BofA Weighs Reducing Some Troubled Owners’ Loans

August 3, 2011

Bank of America, the country’s largest bank, has faced a flood of borrowers defaulting on loans and lawsuits over some of its foreclosures since it purchased Countrywide Financial Corp. in 2008. Now, reportedly, the bank is in talks with state and federal officials to write down the principal owed on some struggling borrowers’ loans in exchange for a release from the mounting legal disputes against it, according to The Wall Street Journal.

The talks are part of an ongoing settlement between banks and state and federal officials over bad reviews and paperwork processing problems with foreclosures that surfaced last fall. Bank of America reportedly has approached officials in one-on-one talks about the mortgage writedown proposal.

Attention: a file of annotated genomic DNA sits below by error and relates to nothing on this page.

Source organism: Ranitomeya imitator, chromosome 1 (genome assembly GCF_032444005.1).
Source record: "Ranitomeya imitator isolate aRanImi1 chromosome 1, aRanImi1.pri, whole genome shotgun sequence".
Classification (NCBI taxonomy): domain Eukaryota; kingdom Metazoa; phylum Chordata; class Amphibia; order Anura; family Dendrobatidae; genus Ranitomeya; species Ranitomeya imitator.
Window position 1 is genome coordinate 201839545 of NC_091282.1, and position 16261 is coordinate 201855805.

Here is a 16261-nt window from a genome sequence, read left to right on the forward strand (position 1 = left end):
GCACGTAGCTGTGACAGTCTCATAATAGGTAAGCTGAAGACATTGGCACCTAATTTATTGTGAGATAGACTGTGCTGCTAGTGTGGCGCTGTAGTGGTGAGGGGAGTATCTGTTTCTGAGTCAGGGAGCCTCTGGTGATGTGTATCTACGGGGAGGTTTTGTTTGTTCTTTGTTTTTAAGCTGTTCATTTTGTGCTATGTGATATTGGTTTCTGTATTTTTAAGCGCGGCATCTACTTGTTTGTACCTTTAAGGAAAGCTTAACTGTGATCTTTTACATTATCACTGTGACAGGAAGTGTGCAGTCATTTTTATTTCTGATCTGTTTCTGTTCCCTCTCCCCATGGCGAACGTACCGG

The principal reductions would apply to the bank’s own mortgages as well as those it services from private investors, The Wall Street Journal reports. Borrowers would have to prove financial distress to qualify. The principal amount would also have to be $1 million or less in certain areas. 

In return for the writedowns, Bank of America reportedly has told state and federal officials that it wants to be protected from future litigation in regards to its mortgage servicing. 

The Wall Street Journal says it’s unknown whether other banks are putting forth similar proposals.

Source: “BofA Proposes Loan-Forgiveness Deal,” The Wall Street Journal (Aug. 2, 2011)

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